I am grateful to my hon. Friend the Member for North Mayo for having given me the opportunity of stating on behalf of my right hon. Friend the Postmaster-General and myself how much we sympathise with him in the action which he is taking on behalf of his constituents in endeavouring to continue this passenger service between Ballina and Belmullet, a distance of some forty miles. It serves a district which is perhaps one of the poorest. It has only a population of some 20,000, and it is perhaps more scattered than any other part of the United Kingdom. On 7th February the contract became vacant, and we put out alternative tenders for both passenger and non-passenger services. The contractor entered upon his contract on 21st February, and he, on his own option, declined to carry passengers. The present position is this: He has undertaken to carry the mails only by means of a single-horse car, but in order to suit his own convenience he is now running a pair-horse car and carrying passengers. The moment the new car which he has on order arrives his contract will debar him from carrying passengers even if he is willing to do so. It is impossible, owing to the position of the contract itself, for that contract to be altered. Therefore the only consolation I can give my hon. Friend is to express the hope that the delivery of that car may be long delayed. I venture, as an Irishman with a vivid recollection of my boyish days, to think the force of public opinion is so great in Ireland, and that so much deference is shown to public opinion there, that it is quite possible the car may not be delivered until my hon. Friend has been able, in conjunction with the assistance of the Board of Agriculture and the Congested Districts Board, to make some arrangements which will continue the service. I now come to the question of how we have arrived at this state of affairs, and why it is we are unable to carry on any further this service which has been continued for some six years. The whole question is a matter of cost. Thirty years ago, in 1883, we were able to carry out this service for £290. That was increased in the year 1890 to £340, and in 1899 to £450. Fourteen years ago the sum for this passenger and mail service combined was £450, whereas at the present time the contract for a similar service would be £770—that is to say, £320, or 60 per cent. more. We endeavoured in 1910 to run a motor service. A heavy motor carrying mails and passengers was run by the Government. The cost of the service was £700. But we could have had the mails carried at that moment for £500. Nevertheless this motor service at £700 was established because, owing to the fact of there being an improvement in the service, the Congested Districts Board contributed the sum of £100, and the Department of Agriculture contributed £50 while we in the postal service saved £46 on incidental expenses. Consequently there was a difference of £4 which we waived in the Postal Department, and the service was run. But after a year had elapsed it was found that the state of the roads was such that they would not carry the motor service. Representations were made to the Mayo County Council, but that body, not from any unwillingness, I believe, but from inability rapidly to repair the roads, did nothing in the matter, and the Treasury was obliged to relieve the English contractor of his responsibilities in the matter. Then on 13th January, 1911, this service was discontinued, and we had to reestablish a horse-car service. The cost of the passenger mail service was £575, whereas at that period we could get no diminution on running an ordinary mail service further than the sum of £3. The cost of running the mail alone was £572, and seeing that the loss was only £3 the Postal Department waived that and the service came into operation. But the present cost of running this passenger and mail service combined will be £770, whereas we entered into a contract for the carriage of mails for the sum of £600. Therefore, it is a matter of £170, and we have no authority to spend public money on anything but the carriage of mails solely. What would my hon. Friend the Member for Sutherland (Mr. Morton) and other Scottish Members say if money were expended on objects such as these in Ireland and none devoted to places in the North and West of Scotland. I quite realise that the mere peasant does not differentiate between Departments; it is difficult to make him understand why he is deprived of the service. He looks on the Government as the Russian peasant looks on the Czar. He only knows he is being deprived by the British Government of a privilege he has enjoyed for a great number of years.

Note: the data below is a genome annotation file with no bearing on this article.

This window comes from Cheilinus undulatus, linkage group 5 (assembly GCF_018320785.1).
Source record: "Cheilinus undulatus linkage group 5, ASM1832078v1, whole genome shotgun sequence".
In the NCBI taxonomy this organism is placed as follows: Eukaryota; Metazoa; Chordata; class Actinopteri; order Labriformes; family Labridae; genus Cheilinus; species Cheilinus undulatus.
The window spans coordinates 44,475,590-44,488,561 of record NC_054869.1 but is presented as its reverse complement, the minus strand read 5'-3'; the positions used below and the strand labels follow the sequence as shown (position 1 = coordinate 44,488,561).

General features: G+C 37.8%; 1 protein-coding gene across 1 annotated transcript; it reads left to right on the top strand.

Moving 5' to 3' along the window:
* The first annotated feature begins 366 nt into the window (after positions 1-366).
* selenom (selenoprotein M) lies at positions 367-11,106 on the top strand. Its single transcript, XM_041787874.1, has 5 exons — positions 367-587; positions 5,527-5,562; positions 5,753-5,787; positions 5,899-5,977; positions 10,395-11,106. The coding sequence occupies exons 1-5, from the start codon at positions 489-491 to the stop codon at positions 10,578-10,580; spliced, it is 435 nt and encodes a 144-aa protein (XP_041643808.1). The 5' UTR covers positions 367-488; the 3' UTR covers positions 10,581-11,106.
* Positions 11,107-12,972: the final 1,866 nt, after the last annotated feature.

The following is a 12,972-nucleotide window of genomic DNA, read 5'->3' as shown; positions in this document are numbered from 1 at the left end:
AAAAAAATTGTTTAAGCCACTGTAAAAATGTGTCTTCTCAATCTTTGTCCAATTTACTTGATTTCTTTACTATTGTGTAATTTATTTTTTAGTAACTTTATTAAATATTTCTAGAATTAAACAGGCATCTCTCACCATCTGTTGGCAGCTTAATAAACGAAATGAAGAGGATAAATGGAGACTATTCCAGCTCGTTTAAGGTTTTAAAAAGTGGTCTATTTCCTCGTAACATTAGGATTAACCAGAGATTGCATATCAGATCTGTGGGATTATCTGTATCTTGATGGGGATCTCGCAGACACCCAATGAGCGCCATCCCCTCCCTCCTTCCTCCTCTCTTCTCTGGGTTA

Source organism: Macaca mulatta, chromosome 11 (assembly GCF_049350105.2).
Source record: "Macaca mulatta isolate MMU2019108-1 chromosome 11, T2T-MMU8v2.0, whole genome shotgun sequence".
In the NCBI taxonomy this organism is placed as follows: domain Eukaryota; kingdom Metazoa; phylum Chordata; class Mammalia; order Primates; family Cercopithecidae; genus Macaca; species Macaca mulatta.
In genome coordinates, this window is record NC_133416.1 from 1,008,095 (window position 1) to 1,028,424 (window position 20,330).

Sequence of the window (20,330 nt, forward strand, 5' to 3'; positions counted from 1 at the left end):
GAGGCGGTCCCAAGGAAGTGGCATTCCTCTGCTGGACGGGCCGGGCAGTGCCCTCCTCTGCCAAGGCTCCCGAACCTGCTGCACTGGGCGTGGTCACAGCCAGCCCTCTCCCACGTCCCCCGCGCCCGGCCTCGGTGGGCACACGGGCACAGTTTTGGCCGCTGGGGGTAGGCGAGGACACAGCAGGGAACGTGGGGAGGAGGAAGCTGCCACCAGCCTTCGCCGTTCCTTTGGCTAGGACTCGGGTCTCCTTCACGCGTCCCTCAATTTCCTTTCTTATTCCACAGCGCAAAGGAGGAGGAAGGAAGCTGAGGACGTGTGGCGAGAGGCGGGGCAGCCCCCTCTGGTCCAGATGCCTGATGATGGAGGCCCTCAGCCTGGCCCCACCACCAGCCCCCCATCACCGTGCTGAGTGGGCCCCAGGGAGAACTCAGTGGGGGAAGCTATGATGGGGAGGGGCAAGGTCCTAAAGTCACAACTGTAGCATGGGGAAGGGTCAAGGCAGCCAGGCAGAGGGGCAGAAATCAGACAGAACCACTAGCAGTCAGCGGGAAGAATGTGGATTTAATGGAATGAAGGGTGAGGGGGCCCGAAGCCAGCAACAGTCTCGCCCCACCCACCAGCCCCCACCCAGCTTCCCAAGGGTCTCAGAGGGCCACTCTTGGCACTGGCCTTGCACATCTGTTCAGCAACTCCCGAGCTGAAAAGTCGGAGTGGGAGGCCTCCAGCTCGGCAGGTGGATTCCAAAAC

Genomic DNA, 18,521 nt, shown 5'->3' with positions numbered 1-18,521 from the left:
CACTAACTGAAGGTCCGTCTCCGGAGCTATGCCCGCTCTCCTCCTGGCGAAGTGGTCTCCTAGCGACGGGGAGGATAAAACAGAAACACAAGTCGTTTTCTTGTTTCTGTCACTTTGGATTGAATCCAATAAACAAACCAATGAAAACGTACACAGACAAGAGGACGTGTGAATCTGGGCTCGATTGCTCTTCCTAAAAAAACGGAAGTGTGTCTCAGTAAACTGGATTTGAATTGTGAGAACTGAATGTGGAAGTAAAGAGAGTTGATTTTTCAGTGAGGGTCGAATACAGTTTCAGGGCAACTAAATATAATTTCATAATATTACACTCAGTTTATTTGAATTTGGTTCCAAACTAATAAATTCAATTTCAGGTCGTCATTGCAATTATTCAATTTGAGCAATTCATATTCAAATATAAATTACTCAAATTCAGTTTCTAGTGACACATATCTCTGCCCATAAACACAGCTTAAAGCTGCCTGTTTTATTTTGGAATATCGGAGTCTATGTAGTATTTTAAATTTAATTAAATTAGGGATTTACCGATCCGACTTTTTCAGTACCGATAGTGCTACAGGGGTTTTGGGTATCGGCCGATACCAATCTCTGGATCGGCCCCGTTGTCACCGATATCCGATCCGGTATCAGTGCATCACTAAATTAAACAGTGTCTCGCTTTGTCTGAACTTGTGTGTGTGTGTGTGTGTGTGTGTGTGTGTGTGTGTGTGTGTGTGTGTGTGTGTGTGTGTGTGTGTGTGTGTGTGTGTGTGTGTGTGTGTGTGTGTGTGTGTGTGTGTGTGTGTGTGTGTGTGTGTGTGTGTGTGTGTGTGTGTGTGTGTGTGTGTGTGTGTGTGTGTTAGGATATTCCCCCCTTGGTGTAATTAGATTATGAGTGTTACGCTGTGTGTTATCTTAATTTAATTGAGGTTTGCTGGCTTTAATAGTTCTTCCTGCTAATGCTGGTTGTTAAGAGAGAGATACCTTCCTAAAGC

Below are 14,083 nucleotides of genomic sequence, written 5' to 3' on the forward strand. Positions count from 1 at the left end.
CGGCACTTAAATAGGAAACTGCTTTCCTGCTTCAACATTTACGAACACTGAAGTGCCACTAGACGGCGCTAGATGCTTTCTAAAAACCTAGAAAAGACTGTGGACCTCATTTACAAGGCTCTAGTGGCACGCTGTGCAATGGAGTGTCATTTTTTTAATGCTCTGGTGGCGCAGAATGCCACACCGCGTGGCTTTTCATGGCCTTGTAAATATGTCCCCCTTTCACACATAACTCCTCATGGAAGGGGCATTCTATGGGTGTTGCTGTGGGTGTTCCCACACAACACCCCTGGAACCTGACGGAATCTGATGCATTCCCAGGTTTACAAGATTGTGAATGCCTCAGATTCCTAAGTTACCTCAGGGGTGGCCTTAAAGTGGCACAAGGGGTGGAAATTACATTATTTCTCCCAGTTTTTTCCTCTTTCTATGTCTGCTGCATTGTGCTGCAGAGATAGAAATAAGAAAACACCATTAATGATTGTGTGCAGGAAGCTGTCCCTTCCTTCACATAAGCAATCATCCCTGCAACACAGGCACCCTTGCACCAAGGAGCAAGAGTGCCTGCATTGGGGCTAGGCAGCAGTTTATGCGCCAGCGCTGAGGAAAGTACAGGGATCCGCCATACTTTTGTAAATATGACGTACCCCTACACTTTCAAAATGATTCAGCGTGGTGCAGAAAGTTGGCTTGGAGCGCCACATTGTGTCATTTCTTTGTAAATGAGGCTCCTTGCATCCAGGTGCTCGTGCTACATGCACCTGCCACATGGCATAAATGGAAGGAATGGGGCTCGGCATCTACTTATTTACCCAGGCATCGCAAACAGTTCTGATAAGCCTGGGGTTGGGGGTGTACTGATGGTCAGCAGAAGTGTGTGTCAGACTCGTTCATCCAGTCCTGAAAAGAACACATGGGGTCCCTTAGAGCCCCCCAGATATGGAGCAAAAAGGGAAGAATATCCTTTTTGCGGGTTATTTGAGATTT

It may be asked, how is it that the cost has increased? We are told that it has increased owing to the dearness of food stuffs and commodities, and also owing to the fact that there is a certain amount of competition in consequence of a steamer running three times a week to Sligo. Further, I am given to understand that it is caused in a great measure by the fact that, although the roads are not fit to carry a large motor and convey mails and a number of passengers, the roads are sufficiently good to stand rough small motors carrying two persons, and these motors are used by a certain number of tourists who come to that part of Ireland for fishing and shooting. As a consequence it deprives the contractor who runs the cars practically of his best customers. Then I would like to point out to hon. Members from Ireland that the cost of the service in that particular part of Ireland is extremely large. They may be surprised to hear that the actual deficit on the mails in that part of the world is no less than £1,703. Therefore not only is the Postmaster-General prohibited from doing anything in the way of assisting passenger traffic, but he would scarcely be justified in spending more money in conjunction with the carriage of mails. It may be asked why we have not used our best efforts to get some assistance from the Congested Districts Board and the Department of Agriculture. I may point out that my right hon. Friend the Postmaster-General has been in communication for some time with both those Departments. The answer from the Congested Districts Board is that the present service is in no sense an improvement. They say, "We were able to give you a certain subsidy when you instituted a motor service, and there was some improvement in the service, but in the present circumstances we are debarred from doing so." The Department of Agriculture paint out that since we are giving no special facilities for the carriage of fish or agricultural produce, they are debarred from giving assistance. I can only say that, pesonally, I deplore the fact that this service is about to be abolished. I can assure my hon. Friend that if it were in the power of the Postmaster-General and his Department to ameliorate things, they would do so. The only consolation I can give my hon. Friend is that I hope and believe that owing to the pressure of public opinion the car of which I spoke, and which has not been delivered, will not be delivered for some time, and I hope that in the meantime he will be able to bring some pressure to bear on the Congested Districts Board and the Department of Agriculture. I can assure him that my right hon. Friend, myself, and the Department with which we are connected, will do everything we can and look at any project which is put forward by those Departments in conjunction with the Mayo County Council, and if that project is put before us we will listen to it with the most sympathetic ear.

Question put, and agreed to. Adjourned at Twenty-eight minutes after Eleven of the clock.